Report. The forced early retirement law, which would ban judges older than 65, is the latest illiberal reform of the ruling Law and Justice Party. The European Union says it ‘undermines judicial independence.’

Brussels will try to block Poland from forcing out 27 judges

The EU is relying on the Court of Justice of the European Union to block the reform of the Supreme Court in Poland. In a statement released Monday, the European Commission said “the Polish law on the Supreme Court is incompatible with EU law as it undermines the principle of judicial independence, including the irremovability of judges.”

This decision certainly doesn’t come as a surprise to the populist right-wing government of the Law and Justice (PiS) party. The ongoing talks since July between the Polish prime minister, Mateusz Morawiecki, and the vice-president of the European Commission, Frans Timmermans, have been to no avail. The party led by Jaroslaw Kaczynski has not budged an inch on the issue of the forced early retirement of members of the Supreme Court who are older than 65. Quite the opposite: Warsaw picked up the pace in recent weeks to complete the removal of the 27 judges deemed “pensionable on account of age.” Even the president of the Court, Judge Malgorzata Gersdorf, will have to give up her seat, although she is for now protected by the Polish Constitution, which sets the duration of her term at six years. Her mandate is thus guaranteed until 2019.

The administrative chaos in Warsaw is also accentuated by the fact that some of the members of the Supreme Court who are being targeted by the PiS have availed themselves of the opportunity to request an extension of their terms on the Court, as provided for by the controversial reform.

Polish President Andrzej Duda, a lawyer by training, will have the last word on this. Meanwhile, the National Justice Council (KRS) has already identified 40 candidates for the Court after a public competition organized in record time. Again, Duda will have to decide. His final choices will almost certainly be made official in the coming weeks, before the local elections scheduled for Oct. 21.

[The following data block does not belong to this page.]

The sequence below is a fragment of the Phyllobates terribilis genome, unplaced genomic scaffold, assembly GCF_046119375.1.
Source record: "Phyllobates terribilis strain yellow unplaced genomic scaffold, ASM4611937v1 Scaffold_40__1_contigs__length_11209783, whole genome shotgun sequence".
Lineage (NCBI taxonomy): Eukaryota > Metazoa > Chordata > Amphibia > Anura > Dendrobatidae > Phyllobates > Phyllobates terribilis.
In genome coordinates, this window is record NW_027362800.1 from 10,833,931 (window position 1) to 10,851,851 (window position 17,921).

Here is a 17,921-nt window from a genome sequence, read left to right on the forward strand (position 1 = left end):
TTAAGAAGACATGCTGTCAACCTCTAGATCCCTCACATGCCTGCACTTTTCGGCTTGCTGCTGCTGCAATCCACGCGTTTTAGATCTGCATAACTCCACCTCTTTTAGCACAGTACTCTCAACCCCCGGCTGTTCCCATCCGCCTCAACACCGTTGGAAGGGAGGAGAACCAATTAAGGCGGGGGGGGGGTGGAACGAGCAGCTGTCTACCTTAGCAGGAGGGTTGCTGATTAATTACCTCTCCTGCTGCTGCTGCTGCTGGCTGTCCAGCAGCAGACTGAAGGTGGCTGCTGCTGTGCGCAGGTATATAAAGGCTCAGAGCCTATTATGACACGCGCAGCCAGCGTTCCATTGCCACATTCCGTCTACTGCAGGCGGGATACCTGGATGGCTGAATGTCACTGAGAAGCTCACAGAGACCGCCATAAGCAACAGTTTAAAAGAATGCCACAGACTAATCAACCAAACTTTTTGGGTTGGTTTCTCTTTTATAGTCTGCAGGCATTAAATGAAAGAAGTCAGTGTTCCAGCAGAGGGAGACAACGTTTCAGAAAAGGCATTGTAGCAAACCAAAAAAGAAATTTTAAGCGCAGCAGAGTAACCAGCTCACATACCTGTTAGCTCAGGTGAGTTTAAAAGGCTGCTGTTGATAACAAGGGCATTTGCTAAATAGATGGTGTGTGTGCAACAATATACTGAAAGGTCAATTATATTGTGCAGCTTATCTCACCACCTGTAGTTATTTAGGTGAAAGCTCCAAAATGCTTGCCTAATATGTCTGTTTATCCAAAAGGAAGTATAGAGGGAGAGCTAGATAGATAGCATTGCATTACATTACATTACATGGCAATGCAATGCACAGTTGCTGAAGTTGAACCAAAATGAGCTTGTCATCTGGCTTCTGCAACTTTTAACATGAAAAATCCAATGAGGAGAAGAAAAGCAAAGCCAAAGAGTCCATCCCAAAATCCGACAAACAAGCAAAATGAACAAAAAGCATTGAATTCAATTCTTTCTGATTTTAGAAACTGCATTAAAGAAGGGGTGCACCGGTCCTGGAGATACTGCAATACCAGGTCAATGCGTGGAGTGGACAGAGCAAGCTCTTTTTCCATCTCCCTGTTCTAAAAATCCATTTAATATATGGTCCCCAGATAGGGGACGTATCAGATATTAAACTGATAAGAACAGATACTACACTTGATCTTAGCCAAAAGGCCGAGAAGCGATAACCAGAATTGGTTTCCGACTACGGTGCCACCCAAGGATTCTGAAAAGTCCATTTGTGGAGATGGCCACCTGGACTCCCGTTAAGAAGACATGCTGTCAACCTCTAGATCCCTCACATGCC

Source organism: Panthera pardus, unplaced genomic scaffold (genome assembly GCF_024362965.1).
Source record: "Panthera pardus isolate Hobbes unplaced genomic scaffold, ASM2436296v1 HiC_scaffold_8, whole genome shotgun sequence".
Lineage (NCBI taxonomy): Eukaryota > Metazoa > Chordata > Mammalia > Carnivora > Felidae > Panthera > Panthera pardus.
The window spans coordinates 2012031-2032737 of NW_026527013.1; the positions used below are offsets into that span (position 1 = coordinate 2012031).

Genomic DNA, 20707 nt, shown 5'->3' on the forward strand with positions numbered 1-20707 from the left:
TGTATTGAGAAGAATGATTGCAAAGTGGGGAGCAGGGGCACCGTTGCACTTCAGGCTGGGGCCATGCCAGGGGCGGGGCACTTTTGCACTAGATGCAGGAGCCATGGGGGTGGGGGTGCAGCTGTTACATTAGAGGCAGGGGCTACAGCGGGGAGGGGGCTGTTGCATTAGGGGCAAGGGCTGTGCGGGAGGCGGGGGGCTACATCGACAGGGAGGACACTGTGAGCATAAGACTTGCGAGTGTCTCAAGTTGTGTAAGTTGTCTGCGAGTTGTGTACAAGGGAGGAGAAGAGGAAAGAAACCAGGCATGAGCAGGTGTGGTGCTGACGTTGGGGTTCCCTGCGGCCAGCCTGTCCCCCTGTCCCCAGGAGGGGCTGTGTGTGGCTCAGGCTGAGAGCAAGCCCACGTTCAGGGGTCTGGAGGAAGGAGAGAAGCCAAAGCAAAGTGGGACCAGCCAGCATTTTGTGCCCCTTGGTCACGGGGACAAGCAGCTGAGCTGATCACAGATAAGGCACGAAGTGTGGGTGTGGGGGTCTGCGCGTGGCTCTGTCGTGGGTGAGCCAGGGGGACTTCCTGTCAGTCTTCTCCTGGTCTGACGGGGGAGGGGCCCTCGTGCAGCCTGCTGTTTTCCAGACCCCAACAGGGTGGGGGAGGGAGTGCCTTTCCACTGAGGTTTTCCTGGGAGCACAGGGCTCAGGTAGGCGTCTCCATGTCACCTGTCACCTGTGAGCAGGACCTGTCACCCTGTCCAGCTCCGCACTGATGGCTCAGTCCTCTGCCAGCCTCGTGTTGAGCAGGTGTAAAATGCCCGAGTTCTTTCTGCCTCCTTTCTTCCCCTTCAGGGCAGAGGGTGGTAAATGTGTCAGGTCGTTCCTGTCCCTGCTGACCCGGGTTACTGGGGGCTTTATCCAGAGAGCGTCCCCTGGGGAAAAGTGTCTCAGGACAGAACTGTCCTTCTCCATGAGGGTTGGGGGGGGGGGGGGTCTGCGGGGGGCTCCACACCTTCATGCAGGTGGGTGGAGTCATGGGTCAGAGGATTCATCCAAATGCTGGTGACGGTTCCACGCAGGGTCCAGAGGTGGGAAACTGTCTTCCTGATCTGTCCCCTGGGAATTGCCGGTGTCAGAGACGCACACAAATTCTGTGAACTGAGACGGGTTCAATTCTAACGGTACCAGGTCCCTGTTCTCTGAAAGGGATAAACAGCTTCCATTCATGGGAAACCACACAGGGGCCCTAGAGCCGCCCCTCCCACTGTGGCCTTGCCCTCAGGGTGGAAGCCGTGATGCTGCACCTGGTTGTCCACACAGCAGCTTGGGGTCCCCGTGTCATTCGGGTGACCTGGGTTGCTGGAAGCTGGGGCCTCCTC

“I hope that the European Commission’s decision is the beginning of a return to normalcy, as things should be in a democratic country in the 21st century,” said Krzysztof Raczka, a member of the Court, in a statement reported by PAP, the main Polish news agency. However, on Thursday, Duda finalized the appointment of 10 members of a new disciplinary body that is supposed to evaluate the performance of Supreme Court members. It also includes five prosecutors, all considered to be loyalists of the Justice “super-Minister,” Zbigniew Ziobro. Six judges still need to be appointed, but the body can already take disciplinary decisions by a two-thirds majority.

This news will certainly not be viewed in a positive light in Brussels. In recent months, the EU has found itself forced to change its strategy as regards Poland, since implementing Article 7 of the Lisbon Treaty will inevitably run up against the veto of Viktor Orban’s Hungary, always a diplomatic ally to Kaczynski at the European level.

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